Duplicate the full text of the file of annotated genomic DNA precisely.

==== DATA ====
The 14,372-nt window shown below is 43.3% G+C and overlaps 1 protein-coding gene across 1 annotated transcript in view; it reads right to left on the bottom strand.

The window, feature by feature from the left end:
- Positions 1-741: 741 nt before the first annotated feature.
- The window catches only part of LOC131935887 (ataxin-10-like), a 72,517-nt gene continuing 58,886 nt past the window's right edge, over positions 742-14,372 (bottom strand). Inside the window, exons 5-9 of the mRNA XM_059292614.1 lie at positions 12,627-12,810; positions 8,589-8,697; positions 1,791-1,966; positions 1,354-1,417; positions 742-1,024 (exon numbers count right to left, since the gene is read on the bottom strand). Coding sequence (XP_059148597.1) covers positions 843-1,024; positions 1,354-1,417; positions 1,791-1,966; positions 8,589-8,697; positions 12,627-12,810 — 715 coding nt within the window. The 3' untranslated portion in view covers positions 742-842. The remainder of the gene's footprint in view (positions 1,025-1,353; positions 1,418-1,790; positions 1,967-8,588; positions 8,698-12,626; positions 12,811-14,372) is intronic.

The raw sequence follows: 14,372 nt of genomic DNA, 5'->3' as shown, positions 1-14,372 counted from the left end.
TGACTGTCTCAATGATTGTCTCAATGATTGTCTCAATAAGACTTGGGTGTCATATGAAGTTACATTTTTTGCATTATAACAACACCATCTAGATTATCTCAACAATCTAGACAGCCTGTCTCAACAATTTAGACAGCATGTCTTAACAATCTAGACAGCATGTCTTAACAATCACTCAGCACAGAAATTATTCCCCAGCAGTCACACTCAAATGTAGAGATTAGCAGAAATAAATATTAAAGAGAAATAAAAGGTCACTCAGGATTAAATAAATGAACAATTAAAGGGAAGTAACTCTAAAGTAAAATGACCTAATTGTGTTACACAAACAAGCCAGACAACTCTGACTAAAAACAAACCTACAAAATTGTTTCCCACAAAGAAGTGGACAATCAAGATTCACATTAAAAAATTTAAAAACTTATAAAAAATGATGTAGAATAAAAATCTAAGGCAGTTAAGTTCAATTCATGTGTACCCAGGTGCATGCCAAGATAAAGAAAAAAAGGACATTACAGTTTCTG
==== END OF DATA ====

The 14,372-nt window shown below is 43.3% G+C and overlaps 1 protein-coding gene across 1 annotated transcript in view; it reads right to left on the bottom strand.

The window, feature by feature from the left end:
- Positions 1-741: 741 nt before the first annotated feature.
- The window catches only part of LOC131935887 (ataxin-10-like), a 72,517-nt gene continuing 58,886 nt past the window's right edge, over positions 742-14,372 (bottom strand). Inside the window, exons 5-9 of the mRNA XM_059292614.1 lie at positions 12,627-12,810; positions 8,589-8,697; positions 1,791-1,966; positions 1,354-1,417; positions 742-1,024 (exon numbers count right to left, since the gene is read on the bottom strand). Coding sequence (XP_059148597.1) covers positions 843-1,024; positions 1,354-1,417; positions 1,791-1,966; positions 8,589-8,697; positions 12,627-12,810 — 715 coding nt within the window. The 3' untranslated portion in view covers positions 742-842. The remainder of the gene's footprint in view (positions 1,025-1,353; positions 1,418-1,790; positions 1,967-8,588; positions 8,698-12,626; positions 12,811-14,372) is intronic.

The raw sequence follows: 14,372 nt of genomic DNA, 5'->3' as shown, positions 1-14,372 counted from the left end.
TGACTGTCTCAATGATTGTCTCAATGATTGTCTCAATAAGACTTGGGTGTCATATGAAGTTACATTTTTTGCATTATAACAACACCATCTAGATTATCTCAACAATCTAGACAGCCTGTCTCAACAATTTAGACAGCATGTCTTAACAATCTAGACAGCATGTCTTAACAATCACTCAGCACAGAAATTATTCCCCAGCAGTCACACTCAAATGTAGAGATTAGCAGAAATAAATATTAAAGAGAAATAAAAGGTCACTCAGGATTAAATAAATGAACAATTAAAGGGAAGTAACTCTAAAGTAAAATGACCTAATTGTGTTACACAAACAAGCCAGACAACTCTGACTAAAAACAAACCTACAAAATTGTTTCCCACAAAGAAGTGGACAATCAAGATTCACATTAAAAAATTTAAAAACTTATAAAAAATGATGTAGAATAAAAATCTAAGGCAGTTAAGTTCAATTCATGTGTACCCAGGTGCATGCCAAGATAAAGAAAAAAAGGACATTACAGTTTCTG